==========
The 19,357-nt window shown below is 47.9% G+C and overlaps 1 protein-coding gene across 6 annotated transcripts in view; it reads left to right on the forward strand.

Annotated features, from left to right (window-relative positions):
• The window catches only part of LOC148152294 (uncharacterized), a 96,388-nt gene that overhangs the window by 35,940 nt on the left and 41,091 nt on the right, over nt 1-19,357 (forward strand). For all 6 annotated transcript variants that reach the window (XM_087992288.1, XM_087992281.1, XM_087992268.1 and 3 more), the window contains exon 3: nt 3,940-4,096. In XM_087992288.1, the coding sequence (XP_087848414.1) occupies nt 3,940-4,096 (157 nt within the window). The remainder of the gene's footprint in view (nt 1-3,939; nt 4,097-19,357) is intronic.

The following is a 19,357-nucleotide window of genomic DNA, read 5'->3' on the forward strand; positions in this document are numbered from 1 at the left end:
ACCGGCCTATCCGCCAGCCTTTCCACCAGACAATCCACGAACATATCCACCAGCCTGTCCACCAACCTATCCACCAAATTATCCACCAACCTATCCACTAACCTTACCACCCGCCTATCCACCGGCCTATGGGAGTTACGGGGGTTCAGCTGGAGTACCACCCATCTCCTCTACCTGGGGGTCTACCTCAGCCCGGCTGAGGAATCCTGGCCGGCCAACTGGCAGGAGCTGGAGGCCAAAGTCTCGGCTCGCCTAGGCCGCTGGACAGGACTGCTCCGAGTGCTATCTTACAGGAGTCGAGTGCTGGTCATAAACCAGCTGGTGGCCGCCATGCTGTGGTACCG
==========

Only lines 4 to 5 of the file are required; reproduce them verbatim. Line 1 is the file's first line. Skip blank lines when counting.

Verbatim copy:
The following is a 19,357-nucleotide window of genomic DNA, read 5'->3' on the forward strand; positions in this document are numbered from 1 at the left end:
ACCGGCCTATCCGCCAGCCTTTCCACCAGACAATCCACGAACATATCCACCAGCCTGTCCACCAACCTATCCACCAAATTATCCACCAACCTATCCACTAACCTTACCACCCGCCTATCCACCGGCCTATGGGAGTTACGGGGGTTCAGCTGGAGTACCACCCATCTCCTCTACCTGGGGGTCTACCTCAGCCCGGCTGAGGAATCCTGGCCGGCCAACTGGCAGGAGCTGGAGGCCAAAGTCTCGGCTCGCCTAGGCCGCTGGACAGGACTGCTCCGAGTGCTATCTTACAGGAGTCGAGTGCTGGTCATAAACCAGCTGGTGGCCGCCATGCTGTGGTACCG